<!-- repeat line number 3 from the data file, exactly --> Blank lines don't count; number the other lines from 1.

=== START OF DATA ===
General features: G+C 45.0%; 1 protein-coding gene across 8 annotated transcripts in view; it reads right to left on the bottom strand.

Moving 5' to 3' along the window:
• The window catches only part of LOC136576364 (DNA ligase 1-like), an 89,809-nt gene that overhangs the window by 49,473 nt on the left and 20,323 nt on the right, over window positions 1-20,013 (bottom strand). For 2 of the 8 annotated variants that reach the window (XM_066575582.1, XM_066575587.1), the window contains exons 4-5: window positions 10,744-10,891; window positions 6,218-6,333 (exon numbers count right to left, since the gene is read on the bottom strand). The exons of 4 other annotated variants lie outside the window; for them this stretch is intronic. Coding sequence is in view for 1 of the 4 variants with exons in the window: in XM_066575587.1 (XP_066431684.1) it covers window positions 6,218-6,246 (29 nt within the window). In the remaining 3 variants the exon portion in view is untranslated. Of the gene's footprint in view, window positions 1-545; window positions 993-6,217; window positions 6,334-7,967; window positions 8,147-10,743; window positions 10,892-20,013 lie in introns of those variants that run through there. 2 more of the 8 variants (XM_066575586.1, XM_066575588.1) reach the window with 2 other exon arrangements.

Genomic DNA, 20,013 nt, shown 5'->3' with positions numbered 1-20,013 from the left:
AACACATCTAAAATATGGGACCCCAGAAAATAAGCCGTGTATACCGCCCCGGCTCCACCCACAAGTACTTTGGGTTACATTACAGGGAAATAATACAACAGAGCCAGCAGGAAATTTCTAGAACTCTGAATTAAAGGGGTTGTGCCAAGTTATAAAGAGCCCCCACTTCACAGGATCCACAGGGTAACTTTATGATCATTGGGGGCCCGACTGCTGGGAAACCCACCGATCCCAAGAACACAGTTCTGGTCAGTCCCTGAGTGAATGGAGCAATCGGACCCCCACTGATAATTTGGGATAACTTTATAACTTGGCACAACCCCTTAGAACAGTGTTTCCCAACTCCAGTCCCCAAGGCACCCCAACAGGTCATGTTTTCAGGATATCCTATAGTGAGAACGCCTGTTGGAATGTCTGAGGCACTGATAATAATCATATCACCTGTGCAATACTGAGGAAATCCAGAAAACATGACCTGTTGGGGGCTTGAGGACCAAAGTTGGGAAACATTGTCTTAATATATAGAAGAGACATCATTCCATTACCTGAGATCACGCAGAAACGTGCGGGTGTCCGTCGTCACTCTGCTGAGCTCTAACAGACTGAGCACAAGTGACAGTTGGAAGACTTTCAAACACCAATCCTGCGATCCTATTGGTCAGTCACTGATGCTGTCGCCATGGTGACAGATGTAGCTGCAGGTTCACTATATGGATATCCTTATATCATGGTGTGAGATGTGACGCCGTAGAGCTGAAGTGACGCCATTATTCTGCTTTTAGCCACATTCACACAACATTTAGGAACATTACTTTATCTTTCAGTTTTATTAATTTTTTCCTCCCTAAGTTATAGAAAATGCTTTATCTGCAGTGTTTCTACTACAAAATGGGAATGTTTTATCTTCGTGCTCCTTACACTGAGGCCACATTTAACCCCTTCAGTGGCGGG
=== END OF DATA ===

• The window catches only part of LOC136576364 (DNA ligase 1-like), an 89,809-nt gene that overhangs the window by 49,473 nt on the left and 20,323 nt on the right, over window positions 1-20,013 (bottom strand). For 2 of the 8 annotated variants that reach the window (XM_066575582.1, XM_066575587.1), the window contains exons 4-5: window positions 10,744-10,891; window positions 6,218-6,333 (exon numbers count right to left, since the gene is read on the bottom strand). The exons of 4 other annotated variants lie outside the window; for them this stretch is intronic. Coding sequence is in view for 1 of the 4 variants with exons in the window: in XM_066575587.1 (XP_066431684.1) it covers window positions 6,218-6,246 (29 nt within the window). In the remaining 3 variants the exon portion in view is untranslated. Of the gene's footprint in view, window positions 1-545; window positions 993-6,217; window positions 6,334-7,967; window positions 8,147-10,743; window positions 10,892-20,013 lie in introns of those variants that run through there. 2 more of the 8 variants (XM_066575586.1, XM_066575588.1) reach the window with 2 other exon arrangements.